Samsung Galaxy S11 will purportedly bring a chunky camera bump
Samsung is poised to launch a next-generation flagship smartphone, dubbed Galaxy S11, next month at a high profile event in San Francisco, according to the latest whispers. While there a few dates floating around at the moment, the most reliable leaksters point to February 11, 2020 as the launch date.
The successor to the Galaxy S10 series, which boasted a triple-camera with ultra-wide angle and telephoto options, is believed to double-down on mobile photograph to catch-up with the likes of the iPhone 11 Pro and Google Pixel 4 ranges.
Building on the design of the Galaxy S10, Samsung looks set to curve the top and bottom of the AMOLED as well as the left and right sides. This will help the South Korean manufacturer squeeze more screen real estate into a smaller physical body. It will also help to remove any distraction caused by the bezels, which can make watching movies and playing games less immersive.
Samsung relocated the selfie camera from the border around the touchscreen to a cut-out in the display itself with its Galaxy S10 series. With the Galaxy S11, reliable tipster @IceUniverse – who has an almost infallible track record when it comes to intel on as-yet unreleased Samsung gadgets – predicts that Samsung will move the hole-punch for the camera to a centralised position, like it was on the Galaxy Note 10.
This means the camera cut-out, which is also rumoured to be a little smaller this time around, won’t get in the way of the information usually displayed in the banner along the top of the screen, like the time, signal strength, whether NFC is on, as well indicators to show whether there are any unread notifications to check-out.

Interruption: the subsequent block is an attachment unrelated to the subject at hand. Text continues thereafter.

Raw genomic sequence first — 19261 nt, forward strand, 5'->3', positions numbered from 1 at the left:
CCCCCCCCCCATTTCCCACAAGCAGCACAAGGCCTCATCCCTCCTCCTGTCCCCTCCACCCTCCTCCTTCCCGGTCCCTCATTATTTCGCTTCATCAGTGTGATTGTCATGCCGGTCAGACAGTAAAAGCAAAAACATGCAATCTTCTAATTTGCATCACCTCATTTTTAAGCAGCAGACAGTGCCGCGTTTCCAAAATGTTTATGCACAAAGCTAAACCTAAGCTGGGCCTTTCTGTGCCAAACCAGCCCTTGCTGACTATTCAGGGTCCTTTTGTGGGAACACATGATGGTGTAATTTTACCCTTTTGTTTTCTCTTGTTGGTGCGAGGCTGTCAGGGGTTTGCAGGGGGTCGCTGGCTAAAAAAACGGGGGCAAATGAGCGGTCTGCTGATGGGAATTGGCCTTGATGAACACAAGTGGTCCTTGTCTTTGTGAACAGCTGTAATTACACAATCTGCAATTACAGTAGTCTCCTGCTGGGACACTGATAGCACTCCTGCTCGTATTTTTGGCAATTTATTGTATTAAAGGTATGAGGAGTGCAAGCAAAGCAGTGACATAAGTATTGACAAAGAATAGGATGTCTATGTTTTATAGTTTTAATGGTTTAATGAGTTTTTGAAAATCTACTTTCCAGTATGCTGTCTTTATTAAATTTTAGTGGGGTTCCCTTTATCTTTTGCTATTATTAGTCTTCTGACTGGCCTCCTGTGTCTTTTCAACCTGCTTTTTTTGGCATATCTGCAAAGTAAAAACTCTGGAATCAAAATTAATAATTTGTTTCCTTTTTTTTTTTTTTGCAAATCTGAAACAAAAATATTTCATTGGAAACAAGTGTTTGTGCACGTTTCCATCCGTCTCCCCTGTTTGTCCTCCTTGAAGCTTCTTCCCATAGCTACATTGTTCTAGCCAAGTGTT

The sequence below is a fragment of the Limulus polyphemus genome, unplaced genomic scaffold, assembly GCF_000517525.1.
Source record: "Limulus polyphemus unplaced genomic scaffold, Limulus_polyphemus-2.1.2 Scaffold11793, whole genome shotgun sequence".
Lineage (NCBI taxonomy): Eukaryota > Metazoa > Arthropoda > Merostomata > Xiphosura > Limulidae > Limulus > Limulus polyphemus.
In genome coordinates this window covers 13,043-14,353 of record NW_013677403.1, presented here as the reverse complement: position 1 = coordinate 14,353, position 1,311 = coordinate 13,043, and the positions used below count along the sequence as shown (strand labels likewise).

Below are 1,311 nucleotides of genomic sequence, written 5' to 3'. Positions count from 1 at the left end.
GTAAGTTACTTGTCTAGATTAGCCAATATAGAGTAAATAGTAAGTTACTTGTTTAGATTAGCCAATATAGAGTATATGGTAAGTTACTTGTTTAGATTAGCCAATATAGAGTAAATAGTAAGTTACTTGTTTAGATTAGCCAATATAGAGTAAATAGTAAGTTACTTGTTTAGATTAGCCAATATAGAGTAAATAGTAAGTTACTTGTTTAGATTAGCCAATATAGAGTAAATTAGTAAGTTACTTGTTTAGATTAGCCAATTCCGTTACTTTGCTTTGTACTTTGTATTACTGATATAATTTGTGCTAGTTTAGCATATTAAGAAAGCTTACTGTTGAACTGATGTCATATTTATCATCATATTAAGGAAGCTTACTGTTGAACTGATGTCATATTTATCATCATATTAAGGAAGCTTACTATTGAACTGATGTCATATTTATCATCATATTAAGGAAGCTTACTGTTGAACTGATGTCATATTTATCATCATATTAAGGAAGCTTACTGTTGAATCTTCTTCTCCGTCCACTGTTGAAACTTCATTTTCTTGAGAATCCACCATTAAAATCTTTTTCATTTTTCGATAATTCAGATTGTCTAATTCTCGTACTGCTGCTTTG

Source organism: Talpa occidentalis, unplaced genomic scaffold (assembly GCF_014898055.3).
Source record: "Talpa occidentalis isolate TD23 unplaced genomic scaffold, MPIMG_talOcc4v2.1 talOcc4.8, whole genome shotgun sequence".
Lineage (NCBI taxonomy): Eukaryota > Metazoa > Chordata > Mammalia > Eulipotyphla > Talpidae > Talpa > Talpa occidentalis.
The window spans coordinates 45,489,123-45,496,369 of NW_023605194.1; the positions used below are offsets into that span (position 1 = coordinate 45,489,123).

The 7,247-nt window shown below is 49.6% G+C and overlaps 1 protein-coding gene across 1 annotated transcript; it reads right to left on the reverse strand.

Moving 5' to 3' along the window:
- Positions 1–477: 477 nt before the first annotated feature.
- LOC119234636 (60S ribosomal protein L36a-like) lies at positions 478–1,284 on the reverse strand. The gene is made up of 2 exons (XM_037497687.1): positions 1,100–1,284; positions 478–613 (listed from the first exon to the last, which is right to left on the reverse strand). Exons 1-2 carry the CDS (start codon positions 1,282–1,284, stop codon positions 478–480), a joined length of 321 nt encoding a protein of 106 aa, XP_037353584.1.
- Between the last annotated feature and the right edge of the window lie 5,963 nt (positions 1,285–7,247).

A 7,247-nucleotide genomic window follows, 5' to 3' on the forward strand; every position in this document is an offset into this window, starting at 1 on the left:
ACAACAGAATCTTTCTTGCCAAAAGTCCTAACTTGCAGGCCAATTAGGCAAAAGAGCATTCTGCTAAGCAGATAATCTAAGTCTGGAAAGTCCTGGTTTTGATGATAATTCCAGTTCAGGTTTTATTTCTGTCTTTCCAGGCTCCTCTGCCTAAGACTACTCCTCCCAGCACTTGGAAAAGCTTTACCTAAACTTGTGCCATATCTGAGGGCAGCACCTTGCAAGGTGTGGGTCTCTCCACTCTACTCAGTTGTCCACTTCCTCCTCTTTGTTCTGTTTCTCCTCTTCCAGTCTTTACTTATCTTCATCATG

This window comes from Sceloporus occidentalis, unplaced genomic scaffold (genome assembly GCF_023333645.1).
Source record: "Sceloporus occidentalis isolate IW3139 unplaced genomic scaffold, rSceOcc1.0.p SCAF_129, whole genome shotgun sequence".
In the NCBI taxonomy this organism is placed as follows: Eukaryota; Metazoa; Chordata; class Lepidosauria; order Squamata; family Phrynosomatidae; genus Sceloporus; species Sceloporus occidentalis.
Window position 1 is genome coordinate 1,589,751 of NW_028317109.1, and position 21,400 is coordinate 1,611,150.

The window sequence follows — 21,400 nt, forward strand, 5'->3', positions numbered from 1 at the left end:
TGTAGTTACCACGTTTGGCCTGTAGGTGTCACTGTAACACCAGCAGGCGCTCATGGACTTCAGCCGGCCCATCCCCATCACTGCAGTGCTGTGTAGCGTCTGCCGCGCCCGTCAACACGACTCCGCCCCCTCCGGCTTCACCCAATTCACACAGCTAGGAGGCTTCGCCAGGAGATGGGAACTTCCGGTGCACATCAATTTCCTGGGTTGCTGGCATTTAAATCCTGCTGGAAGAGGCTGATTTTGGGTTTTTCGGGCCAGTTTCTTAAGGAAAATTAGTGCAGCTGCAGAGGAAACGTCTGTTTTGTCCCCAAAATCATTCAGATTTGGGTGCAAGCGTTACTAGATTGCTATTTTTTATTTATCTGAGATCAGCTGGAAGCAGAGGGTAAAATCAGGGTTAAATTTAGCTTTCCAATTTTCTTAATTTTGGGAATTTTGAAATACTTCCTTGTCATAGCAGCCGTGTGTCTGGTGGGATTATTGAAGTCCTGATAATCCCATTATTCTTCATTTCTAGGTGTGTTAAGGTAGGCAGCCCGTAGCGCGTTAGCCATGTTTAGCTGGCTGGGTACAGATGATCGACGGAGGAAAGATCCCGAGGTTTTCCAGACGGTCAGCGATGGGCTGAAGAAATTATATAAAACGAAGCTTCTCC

Currently, there are two versions of the Galaxy S11 release date: February 11 and February 18. I believe more in the former.
— Ice universe (@UniverseIce) December 27, 2019
Powering the new flagship will be the Qualcomm Snapdragon 865 system-on-a-chip or Samsung’s own Exxon 990 – depending on the market. In the UK, Samsung typically uses its own chipset, while handsets shipped to the United States will be running on the Qualcomm processor, which will also power a number of other Android rivals, like the OnePlus 8 and LG G9.
As well as keeping the Android 10-based One UI 2.0 operating system ticking along nicely, juggling multiple tabs in your web browser and quickly switching between apps a cinch – the new silicon should also provide some added efficiencies to boost battery life. That and the serious battery capacity purportedly coming to the Galaxy S11. At least, that’s based on an alleged photo of the battery itself which was posted by certification company SafetyKorea.
The image shows a cell with the capacity marked as 4,500mAh. That would put the Samsung Galaxy S11 on par with the Galaxy Note 10 Plus, which has the same size power pack. However, with its larger screen, it’s likely the Galaxy S11 will manage to eke a few more hours from the same capacity than its productivity-focused Galaxy Note counterpart.
The design will be similar to the Galaxy S10, but with the camera cut-out relocated
The camera bump will greatly expand compared to last year
Samsung will likely offer a number of new camera modes
As reported by technology blog Techspot, Samsung looks set to ramp-up its rear-facing camera with the Galaxy S11. In a bid to keep pace with the likes of Apple, Samsung will reportedly fit a five-sensor set-up to the back of its Galaxy S11 series, which is touted to ship in at least two variants, including a regular Galaxy S11 and larger-screen Galaxy S11 Plus.
Sensors for improved depth sensing will also be included as well as ultra-wide, telephoto and a main camera with a variable aperture to boost performance in tough, low-light conditions. A periscope zoom system, like the one pioneered by Huawei in its best-selling P20 Pro and P30 Pro handsets, is tipped to make the cut too.
That should enable Galaxy S11 owners to zoom in 5x or 10x while still getting lossless shots. That’s likely to transform landscape shots, as well as gig photography compared to the previous entry in the Galaxy S series.